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A Southern District of Florida magistrate judge has suppressed key evidence and accused federal prosecutors and agents of “misconduct” in the nation’s largest Medicare fraud case.

In what Justice Department officials — along with South Florida’s U.S. attorney, the FBI, and Health and Human Services agents — have described as the nation’s biggest Medicare fraud case, federal prosecutors have lost a major battle as a judge threw out key evidence after finding “misconduct” by the Justice Department’s investigative team.

Miami Beach businessman Philip Esformes was charged in 2016 in the Southern District of Florida (Miami Division) with allegedly orchestrating an unprecedented $1 billing in Medicaid and Medicare bribery and kickback scheme. The indictment claims that Philip Esformes and a handful of Miami co-conspirators defrauded Medicaid and Medicare for 14 years beginning in 2009 by cycling some 14,000 patients through various Esformes facilities, where many received unnecessary or even harmful treatments. Drug addicts were allegedly lured to the facilities with promises of narcotics, and prosecutors say some received OxyContin and fentanyl without a physician’s order to entice them to stay. The case is expected to go to trial in January 2019.

Read more about the charges against Esformes here: Nursing home operator from Chicago jailed as feds allege $1 billion scheme

In a pre-trial motion, Esformes’s defense team argued that the 35-count indictment should be dismissed and the team of Justice Department prosecutors and FBI agents who were involved in the 2016 search of Esformes’ North Miami assisted-living facility, where his company’s lawyer had an office, should be disqualified because the search at the facility was tainted. The defense based its argument on the fact that hundreds of seized documents in the 70 boxes carted away by agents were protected under attorney-client privilege.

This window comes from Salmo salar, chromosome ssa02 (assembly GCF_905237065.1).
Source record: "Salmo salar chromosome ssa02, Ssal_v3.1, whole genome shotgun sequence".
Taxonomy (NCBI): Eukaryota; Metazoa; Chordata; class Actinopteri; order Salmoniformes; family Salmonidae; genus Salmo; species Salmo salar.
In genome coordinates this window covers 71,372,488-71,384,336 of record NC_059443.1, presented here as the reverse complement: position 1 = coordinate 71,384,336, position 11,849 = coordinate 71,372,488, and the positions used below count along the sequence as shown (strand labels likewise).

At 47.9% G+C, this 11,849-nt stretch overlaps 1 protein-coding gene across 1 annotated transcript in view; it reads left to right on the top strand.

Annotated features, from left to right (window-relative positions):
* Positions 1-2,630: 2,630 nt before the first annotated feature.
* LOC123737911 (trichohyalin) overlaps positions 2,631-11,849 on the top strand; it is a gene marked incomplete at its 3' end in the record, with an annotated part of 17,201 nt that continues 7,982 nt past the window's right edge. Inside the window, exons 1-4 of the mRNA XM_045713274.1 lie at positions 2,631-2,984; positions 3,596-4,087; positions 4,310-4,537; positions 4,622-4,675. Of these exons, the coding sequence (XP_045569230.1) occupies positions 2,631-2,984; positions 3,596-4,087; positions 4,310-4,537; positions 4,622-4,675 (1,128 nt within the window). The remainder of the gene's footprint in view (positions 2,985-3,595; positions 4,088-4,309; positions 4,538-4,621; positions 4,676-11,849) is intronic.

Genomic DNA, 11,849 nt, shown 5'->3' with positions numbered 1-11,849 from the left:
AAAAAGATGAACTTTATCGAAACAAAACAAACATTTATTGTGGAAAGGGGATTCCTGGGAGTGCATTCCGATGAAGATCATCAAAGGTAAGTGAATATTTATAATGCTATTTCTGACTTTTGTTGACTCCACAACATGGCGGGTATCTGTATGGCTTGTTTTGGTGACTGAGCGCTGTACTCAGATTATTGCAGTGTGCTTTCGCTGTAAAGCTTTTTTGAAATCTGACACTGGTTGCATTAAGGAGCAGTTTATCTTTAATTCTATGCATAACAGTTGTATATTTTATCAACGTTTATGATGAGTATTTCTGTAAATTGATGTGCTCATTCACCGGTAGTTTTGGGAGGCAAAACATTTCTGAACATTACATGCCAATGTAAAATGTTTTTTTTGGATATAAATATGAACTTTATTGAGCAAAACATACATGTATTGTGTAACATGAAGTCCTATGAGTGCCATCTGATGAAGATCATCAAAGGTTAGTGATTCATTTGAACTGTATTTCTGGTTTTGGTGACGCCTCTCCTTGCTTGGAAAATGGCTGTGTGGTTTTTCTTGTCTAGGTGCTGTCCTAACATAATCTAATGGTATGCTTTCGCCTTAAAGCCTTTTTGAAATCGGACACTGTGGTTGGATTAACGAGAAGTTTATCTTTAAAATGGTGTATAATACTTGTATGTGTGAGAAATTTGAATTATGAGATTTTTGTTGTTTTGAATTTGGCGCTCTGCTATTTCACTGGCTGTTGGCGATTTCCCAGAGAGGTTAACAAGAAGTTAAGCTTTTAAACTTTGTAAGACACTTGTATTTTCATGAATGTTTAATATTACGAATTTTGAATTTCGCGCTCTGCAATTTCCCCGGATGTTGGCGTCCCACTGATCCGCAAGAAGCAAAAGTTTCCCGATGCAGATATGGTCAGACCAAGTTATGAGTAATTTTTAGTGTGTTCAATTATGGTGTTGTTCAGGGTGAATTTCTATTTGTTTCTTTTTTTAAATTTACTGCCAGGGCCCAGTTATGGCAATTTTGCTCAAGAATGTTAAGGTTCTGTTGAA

Magistrate Judge Alicia Otazo-Reyes agreed, suppressing the protected correspondence as well as other evidence that was improperly obtained and handled by federal prosecutors and agents in a scathing 117-page decision where she “found the government’s attempt to obfuscate the evidentiary record to be deplorable.”

If the district judge adopts the magistrate’s findings, federal prosecutors won’t be able to use some 1,000 seized documents and other evidence because federal agents committed misconduct in the handling of privileged documents, messages, and recordings. Included are secret recordings of Esformes made by defendants in a separate fraud case — the brothers Gabriel and Guillermo Delgado — after they decided to cooperate with the government. The government wrongly directed those secret recordings, since the Delgados previously had a joint-defense agreement with Esformes, the court found. Among those recordings is a conversation in which Esformes allegedly arranges to fly Guillermo Delgado out of the country to help him avoid arrest and serves as the basis of an obstruction of justice charge against Esformes.

The parties have until August 24 to make any objections to the magistrate’s findings. If any objections are filed, they will be submitted to U.S. District Judge Robert Scola along with the Magistrate’s Report and Recommendation for a final ruling.